Risk and Asymmetry in Development Ethics

African Journal of Business Ethics 14 (1):23-41 (2020)
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Abstract

Risk is implicit in economic development. When does a course of economic development ethically balance risk and likely benefit? This paper examines the view of risk we find in Amartya Sen’s work on development. It shows that Sen’s capabilities approach leads to a more sensitive understanding of risk than traditional utility theory. Sen’s approach also supplies the basis of an argument for risk aversion in interventions that affect economic development. Sen’s approach describes development as aiming at freedom. The paper shows how this claim can be made compatible with the social and relational basis of African communitarianism.

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References found in this work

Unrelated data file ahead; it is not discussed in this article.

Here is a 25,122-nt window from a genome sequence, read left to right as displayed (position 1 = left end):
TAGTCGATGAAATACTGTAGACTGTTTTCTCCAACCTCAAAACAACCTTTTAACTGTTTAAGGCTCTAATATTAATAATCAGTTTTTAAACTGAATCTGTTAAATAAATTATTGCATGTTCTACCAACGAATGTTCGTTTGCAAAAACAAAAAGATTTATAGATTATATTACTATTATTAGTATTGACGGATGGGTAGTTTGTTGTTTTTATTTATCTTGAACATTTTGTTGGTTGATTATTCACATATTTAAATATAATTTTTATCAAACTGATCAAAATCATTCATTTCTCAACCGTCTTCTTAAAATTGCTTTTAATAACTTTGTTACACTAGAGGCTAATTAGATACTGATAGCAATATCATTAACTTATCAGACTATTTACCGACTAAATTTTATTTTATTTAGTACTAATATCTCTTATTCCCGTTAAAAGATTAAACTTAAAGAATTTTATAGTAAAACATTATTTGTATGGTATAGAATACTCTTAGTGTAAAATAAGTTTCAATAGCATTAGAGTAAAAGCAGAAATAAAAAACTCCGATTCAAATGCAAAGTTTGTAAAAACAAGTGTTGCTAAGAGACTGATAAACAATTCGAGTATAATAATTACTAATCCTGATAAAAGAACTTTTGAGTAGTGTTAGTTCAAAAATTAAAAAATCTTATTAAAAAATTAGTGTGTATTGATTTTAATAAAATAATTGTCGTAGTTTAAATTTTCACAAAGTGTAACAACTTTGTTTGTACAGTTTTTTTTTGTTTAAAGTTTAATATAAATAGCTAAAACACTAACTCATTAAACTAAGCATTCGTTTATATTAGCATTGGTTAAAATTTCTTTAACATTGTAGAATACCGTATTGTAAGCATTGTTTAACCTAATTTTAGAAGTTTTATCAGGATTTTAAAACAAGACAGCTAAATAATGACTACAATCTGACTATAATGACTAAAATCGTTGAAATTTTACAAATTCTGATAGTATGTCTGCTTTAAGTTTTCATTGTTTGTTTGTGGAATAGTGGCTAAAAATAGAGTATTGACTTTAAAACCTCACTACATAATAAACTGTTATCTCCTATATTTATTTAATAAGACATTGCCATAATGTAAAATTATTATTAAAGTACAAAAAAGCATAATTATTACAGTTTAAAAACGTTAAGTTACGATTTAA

What We Owe to Each Other.Thomas Scanlon - 1998 - Belknap Press of Harvard University Press.
The Idea of Justice.Amartya Kumar Sen - 2009 - Belknap Press of Harvard University Press.
What We Owe to Each Other.Thomas Scanlon - 2002 - Mind 111 (442):323-354.
A Treatise of Human Nature.David Hume & A. D. Lindsay - 1958 - Philosophical Quarterly 8 (33):379-380.
Transformative Experience.Laurie Ann Paul - 2014 - Oxford University Press.

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